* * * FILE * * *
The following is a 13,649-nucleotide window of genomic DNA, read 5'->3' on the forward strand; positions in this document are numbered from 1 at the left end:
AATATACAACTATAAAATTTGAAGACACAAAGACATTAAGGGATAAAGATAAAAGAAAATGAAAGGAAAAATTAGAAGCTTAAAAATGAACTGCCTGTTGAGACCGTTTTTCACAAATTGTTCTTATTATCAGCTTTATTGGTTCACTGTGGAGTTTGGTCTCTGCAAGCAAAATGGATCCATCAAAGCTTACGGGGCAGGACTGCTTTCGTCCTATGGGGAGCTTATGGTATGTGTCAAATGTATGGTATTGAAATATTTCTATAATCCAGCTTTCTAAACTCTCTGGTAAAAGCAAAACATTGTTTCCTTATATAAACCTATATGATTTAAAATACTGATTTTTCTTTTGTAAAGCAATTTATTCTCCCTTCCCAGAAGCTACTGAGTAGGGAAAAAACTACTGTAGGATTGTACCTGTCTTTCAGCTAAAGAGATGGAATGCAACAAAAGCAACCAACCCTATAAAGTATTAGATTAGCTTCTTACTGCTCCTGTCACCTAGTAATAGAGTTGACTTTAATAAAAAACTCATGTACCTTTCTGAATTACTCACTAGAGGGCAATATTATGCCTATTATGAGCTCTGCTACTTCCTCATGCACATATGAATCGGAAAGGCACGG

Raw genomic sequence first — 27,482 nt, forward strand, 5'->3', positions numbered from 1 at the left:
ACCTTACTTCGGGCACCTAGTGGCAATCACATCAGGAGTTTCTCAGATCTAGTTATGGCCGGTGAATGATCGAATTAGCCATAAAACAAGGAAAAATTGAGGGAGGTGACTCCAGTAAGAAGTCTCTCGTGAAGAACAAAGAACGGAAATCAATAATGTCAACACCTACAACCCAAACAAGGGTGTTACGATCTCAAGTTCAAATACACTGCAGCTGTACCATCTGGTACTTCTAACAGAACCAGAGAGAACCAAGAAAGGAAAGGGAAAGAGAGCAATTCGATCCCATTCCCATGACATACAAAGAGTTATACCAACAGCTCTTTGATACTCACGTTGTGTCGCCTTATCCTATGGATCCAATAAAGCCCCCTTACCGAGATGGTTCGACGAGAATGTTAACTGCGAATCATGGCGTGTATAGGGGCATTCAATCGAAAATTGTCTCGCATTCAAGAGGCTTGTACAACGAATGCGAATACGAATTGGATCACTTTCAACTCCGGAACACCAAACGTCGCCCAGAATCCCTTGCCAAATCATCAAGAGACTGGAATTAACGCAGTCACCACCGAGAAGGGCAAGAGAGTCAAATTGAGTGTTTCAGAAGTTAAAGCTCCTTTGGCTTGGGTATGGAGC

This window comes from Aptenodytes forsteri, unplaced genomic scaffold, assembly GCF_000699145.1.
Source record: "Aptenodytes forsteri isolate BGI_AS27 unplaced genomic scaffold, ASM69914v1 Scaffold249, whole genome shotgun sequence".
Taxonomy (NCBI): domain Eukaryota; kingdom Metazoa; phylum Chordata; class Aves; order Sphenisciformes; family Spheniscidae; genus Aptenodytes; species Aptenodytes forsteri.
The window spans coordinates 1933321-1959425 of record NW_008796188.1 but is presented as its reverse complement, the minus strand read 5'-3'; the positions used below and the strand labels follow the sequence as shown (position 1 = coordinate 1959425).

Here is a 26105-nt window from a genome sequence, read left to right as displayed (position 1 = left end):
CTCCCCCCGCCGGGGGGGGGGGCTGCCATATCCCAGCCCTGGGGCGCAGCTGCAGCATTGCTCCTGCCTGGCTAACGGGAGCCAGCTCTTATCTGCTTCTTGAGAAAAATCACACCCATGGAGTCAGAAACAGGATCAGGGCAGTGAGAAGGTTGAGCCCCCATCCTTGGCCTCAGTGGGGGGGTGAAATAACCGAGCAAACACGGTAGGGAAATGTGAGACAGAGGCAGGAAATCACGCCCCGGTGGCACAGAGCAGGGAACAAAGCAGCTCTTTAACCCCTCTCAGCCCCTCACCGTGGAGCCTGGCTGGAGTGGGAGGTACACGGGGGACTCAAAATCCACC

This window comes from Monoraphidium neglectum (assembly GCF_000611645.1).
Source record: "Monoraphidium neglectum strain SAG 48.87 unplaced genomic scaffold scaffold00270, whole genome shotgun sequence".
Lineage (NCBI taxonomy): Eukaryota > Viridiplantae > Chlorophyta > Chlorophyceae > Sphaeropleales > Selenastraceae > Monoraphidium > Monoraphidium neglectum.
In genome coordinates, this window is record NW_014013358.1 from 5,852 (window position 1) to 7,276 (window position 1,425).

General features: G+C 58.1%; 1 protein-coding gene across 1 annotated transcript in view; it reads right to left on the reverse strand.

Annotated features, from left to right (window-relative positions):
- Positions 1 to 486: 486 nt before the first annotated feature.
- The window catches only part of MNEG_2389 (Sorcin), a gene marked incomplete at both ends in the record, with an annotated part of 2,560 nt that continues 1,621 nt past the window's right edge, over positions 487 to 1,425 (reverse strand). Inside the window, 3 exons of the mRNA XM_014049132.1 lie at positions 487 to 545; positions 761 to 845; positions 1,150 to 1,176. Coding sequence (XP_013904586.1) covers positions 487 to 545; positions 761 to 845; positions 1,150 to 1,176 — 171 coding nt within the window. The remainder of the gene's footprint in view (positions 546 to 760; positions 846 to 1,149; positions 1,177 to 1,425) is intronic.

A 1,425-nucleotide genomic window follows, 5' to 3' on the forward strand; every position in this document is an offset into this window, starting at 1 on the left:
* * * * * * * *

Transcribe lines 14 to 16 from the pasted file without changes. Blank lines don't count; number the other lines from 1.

In genome coordinates, this window is record NW_014013358.1 from 5,852 (window position 1) to 7,276 (window position 1,425).

General features: G+C 58.1%; 1 protein-coding gene across 1 annotated transcript in view; it reads right to left on the reverse strand.

Annotated features, from left to right (window-relative positions):